Kosciuszko Bridge Renovation Could Unearth Native American Artifacts
LONG ISLAND CITY — The planned construction of a new Kosciuszko Bridge along the banks of Newtown Creek could stir up more than just pollutants in the waterway, a designated Superfund site that separates Queens from Greenpoint, Brooklyn.
Historians say the area around Newtown Creek was once home to a Native American tribe called the Mespeatches, where the neighborhood Maspeth got its name, before it was settled by Dutch and English colonists in the 1600s — making it ripe with the possibility of archeological findings.
"The area is very, very rich in potential archeological artifacts," said Bob Singleton, executive director of the Greater Astoria Historical Society. "There have been a number of archeological digs throughout the years along Newtown Creek."
Ralph Solecki, a former Columbia University faculty member and archeologist known for his excavations at the Shanidar Cave in Iraq, conducted digs along Newtown Creek when he was just in high school. During one excavation in 1935, he and others uncovered the hearth of a 17th century settler's home.
"We came up with the remains of a burned-out house in a sandy bank, and it was a fireplace in which we found a number of pipe stems identified 1640," Solecki recalled.
Starting in the 1800s, Newtown Creek became one of the most heavily used industrial waterways in the region, according to the state, and it has seen countless oil spills in the decades since. It was declared a national Superfund site in 2010.
The State Department of Transportation will begin work this fall on the construction of a new Kosciuszko Bridge, and will be excavating areas along the Queens side of the creek near the Long Island Rail Road tracks, south of Calvary Cemetery between Long Island City and Maspeth.
The $511 million project — the centerpiece of Gov. Andrew Cuomo's jobs program — has been pushed ahead 18 months.
Ground water uncovered during the excavation will be treated with an extensive filtering system to remove contaminants before being returned to the creek, according to the DOT.
At a public hearing last week to discuss the plans, a representative for Assemblywoman Cathy Nolan asked DOT officials if they had prepared for the possibility of uncovering artifacts during excavation.
"We're well aware of that issue," said project manager Robert Adams, adding that the DOT and the State Historic Preservation Office (SHPO) is working on refining an existing plan to identify and monitor the areas that have the most archeological potential.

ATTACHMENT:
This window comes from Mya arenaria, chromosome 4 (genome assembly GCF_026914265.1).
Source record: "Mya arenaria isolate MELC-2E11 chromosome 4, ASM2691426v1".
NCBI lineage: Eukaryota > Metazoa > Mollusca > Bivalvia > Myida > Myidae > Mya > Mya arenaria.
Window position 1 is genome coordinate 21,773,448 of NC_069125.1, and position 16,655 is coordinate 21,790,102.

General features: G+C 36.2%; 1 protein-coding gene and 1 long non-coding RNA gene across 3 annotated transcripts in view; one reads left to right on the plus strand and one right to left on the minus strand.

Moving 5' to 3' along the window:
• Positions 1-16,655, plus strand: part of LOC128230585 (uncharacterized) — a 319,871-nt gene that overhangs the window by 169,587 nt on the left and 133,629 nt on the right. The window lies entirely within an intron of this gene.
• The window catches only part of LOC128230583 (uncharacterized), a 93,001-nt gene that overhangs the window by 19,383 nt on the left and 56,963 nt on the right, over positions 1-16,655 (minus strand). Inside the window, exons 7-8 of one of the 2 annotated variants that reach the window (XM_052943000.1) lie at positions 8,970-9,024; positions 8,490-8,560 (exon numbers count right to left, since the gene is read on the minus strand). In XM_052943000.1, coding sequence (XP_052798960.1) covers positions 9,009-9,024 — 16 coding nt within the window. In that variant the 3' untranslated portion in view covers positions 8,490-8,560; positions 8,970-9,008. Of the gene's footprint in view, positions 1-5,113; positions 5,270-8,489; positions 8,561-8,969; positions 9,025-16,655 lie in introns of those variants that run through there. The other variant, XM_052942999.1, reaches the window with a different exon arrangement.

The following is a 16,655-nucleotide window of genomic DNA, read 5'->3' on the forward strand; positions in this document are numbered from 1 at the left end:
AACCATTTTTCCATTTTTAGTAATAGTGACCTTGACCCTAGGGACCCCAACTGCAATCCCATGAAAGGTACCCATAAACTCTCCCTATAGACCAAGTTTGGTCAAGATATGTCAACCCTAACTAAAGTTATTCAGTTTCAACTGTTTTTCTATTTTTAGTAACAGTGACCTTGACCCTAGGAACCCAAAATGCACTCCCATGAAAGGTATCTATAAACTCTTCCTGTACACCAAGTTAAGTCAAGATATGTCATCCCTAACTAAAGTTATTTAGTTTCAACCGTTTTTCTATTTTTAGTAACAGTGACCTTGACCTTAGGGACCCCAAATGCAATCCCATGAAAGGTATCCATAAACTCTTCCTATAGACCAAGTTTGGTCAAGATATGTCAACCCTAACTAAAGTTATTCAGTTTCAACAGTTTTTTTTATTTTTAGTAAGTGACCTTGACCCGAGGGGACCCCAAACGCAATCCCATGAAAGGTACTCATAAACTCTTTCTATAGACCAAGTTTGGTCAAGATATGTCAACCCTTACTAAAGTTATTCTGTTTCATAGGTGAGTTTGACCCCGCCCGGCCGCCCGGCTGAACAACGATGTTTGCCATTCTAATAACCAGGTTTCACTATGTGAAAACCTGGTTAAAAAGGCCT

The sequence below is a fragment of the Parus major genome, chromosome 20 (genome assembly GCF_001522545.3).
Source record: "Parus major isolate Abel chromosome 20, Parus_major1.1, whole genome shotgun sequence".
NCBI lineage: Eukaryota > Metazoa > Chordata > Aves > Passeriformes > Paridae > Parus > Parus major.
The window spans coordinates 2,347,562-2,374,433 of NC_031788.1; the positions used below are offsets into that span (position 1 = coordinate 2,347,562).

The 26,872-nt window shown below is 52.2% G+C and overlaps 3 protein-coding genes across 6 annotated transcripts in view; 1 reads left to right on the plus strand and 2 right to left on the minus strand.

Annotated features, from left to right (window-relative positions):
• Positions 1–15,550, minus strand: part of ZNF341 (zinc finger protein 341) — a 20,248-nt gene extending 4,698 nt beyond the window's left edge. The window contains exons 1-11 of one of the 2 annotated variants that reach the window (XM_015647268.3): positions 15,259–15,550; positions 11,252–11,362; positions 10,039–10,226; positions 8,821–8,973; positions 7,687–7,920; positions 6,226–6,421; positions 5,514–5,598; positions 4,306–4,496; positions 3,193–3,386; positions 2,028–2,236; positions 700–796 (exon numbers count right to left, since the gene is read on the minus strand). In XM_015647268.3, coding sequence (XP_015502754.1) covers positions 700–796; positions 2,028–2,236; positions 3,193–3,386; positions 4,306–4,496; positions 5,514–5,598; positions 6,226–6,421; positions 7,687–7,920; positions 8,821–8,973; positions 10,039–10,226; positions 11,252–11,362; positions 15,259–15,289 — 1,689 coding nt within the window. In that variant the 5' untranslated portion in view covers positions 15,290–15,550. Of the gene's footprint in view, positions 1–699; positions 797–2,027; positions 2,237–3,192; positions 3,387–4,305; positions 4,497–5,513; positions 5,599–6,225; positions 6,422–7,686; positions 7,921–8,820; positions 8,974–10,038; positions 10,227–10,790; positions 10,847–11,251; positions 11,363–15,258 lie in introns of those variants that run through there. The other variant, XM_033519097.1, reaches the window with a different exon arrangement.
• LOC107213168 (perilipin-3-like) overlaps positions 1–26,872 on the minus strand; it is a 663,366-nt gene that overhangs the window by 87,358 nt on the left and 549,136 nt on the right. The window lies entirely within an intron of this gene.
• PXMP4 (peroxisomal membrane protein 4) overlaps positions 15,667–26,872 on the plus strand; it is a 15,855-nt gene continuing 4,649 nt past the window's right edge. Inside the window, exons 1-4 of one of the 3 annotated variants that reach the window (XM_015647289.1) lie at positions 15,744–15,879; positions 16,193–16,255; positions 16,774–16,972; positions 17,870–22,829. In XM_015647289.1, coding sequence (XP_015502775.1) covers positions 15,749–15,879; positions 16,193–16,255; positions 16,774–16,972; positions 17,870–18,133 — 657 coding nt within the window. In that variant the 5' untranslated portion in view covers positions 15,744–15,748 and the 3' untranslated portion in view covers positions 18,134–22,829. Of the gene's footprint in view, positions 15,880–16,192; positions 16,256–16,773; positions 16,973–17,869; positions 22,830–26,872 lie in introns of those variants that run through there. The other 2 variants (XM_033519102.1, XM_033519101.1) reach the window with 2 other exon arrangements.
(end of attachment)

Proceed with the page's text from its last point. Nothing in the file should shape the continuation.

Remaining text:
According to a draft of the plan, SHPO considers area around the creek to be "archeologically sensitive" for prehistoric sites — defined as when the land was inhabited by Native Americans, prior to European contact — because of its "proximity to water, topography that features high ground overlooking wetlands, the presence of abundant food resources, and the area’s known use by Native Americans at contact."
But the plan states that the large amount of human activity along Newtown Creek over the years greatly lessens the chance of uncovering intact artifacts.
"This area has been degraded, filled, built upon, so it's unlikely that you're going to find a whole lot of original material," Adams said at the hearing.
Still, the possibility is there, said Christina Wilkinson, president of the Newtown Historical Society.
"I absolutely do think it's a possibility," she said. "Things are uncovered all the time in New York City, believe it or not."
Within and along the creek, she said, one possible discovery could be mounds of oyster shells that Native American tribes used for currency.
Singleton said items from other eras could be uncovered as well. Some of the earliest European settlements were based along Newtown Creek in the 1600s and 1700s. On the Brooklyn side, an area called "Pottery Beach" was known for its rich clay soil and is considered by some historians as the birthplace of American pottery.
"You can find all kinds of things like clay pipes, vessels, pottery that was made, stuff like that," Singleton said.
Folklore also held that William "Captain" Kidd, a Scottish sailor and notorious pirate in the 1600s, stashed his treasure somewhere near the creek — a story that sent generations of neighborhood children digging for the precious loot, Singleton said.
"The area is probably one of the richest archeological sites in New York City," he said. "I'm not saying that they will find anything, but there is a very strong possibility, and every effort should be made to ensure that if something is, the proper techniques are applied."
A draft of plans outlined on the state DOT's website states that archeologists will inspect the project areas prior to construction, and that archeological monitoring will be conducted in regions "designated as moderate to high sensitivity for intact archeological resources."
According to maps included in the draft, a large swath of the affected area is considered to have moderate archeological potential, while two Queens blocks are considered as having high potential for prehistoric findings: near 43rd Street between 55th Avenue and 54th Drive and between 54th Avenue and 54th Road.
The project's prospective construction contractor will be expected to plan for delays that could result from archeological monitoring, according to the DOT.
"The plan will then be included in the Request for Proposals so that prospective bidders will be aware of their responsibilities before they place their bids," DOT spokesman Adam Levine said in an e-mail.
Historic discoveries have been made at New York City construction sites before. In 2010, workers at the World Trade Center site uncovered part of an 18th-century ship that had been undisturbed for more than 200 years.
Wilkinson, of the Newtown Historical Society, said she and other historians would be excited if a similar discovery was made along Newtown Creek.
"My fingers are crossed," she said.